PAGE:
I will try again with the good in the CofE, although every time I think of it, I think of the good in other churches and the bad in the CofE.

The good is that they provide a social centre in villages and rural communities, I remember when I was young, all the smart businessmen who came to church, who were not greatly interested in the service but it provided a place for them to meet with fellow businessmen and freemasons after the service over tea and coffee, and Sunday school for the kids, a break for the parents for a while.

I remember we used to do carol singing round the houses for the Childrens Society, although that tailed out before I was gone, and other non-church groups also do carol singing for money, but last Christmas, my church went out carol singing for the joy of it, not for money, interesting isn’t it?
So, undoubtedly the CofE raise money for various causes, which is good.

They also put their congregations under pressure for extra funds for the Church, and years of listening to this and knowing no matter how the Bible was twisted in these ‘fundraising sermons’ it was not right.
Nor is forcing local people to pay for church repairs, as has been happening in various places, with the Church of England using old laws to force local residents to pay for repairs, now that kind of oppression is from the Middle ages, it does not belong here and now, the CofE is not the great power it was, although it still has a lot of power and abuses it.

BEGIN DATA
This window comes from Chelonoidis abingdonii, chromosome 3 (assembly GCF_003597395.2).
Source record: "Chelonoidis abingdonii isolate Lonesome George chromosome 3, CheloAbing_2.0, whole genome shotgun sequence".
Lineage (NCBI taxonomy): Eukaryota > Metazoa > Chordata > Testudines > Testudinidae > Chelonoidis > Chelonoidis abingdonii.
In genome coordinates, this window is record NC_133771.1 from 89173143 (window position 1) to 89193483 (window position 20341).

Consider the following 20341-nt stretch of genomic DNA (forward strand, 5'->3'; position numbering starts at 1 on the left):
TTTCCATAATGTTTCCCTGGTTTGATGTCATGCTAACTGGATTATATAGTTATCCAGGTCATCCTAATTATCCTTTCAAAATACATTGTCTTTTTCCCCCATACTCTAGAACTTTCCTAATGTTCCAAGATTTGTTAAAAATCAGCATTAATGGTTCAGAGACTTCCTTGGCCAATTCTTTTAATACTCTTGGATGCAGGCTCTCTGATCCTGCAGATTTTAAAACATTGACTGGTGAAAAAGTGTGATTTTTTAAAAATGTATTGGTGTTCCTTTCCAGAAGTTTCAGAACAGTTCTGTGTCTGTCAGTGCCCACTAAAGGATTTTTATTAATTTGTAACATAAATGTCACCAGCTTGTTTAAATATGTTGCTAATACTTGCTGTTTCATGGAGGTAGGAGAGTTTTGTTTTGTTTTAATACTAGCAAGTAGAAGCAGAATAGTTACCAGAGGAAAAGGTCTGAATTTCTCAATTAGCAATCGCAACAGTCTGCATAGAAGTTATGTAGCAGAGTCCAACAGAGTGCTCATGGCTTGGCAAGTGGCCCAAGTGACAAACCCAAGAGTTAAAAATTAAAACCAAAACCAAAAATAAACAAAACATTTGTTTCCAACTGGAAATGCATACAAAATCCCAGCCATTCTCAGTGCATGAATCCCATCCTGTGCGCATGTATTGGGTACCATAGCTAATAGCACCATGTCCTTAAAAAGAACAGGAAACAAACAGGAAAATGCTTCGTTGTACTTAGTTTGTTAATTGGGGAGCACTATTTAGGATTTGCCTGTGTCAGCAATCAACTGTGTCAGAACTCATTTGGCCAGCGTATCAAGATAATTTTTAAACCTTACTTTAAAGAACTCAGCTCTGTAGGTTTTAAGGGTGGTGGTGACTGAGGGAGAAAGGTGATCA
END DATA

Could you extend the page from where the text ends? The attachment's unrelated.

Again, lets try and get some good into the CofE.

I can’t name names, but a few more significantly kind and non-judgemental CofE members who got me things I needed on the streets, T, E, P, and S, these people got me blankets and food and other things and even let me stay over in bad weather. Bless you, the CofE needs a few more of you.
There are CofE members who do have the Christian Ethic, and all it takes as well as the ethic, is for people to think for themselves and not within the narrow Church ways and guidelines, and more good could be done.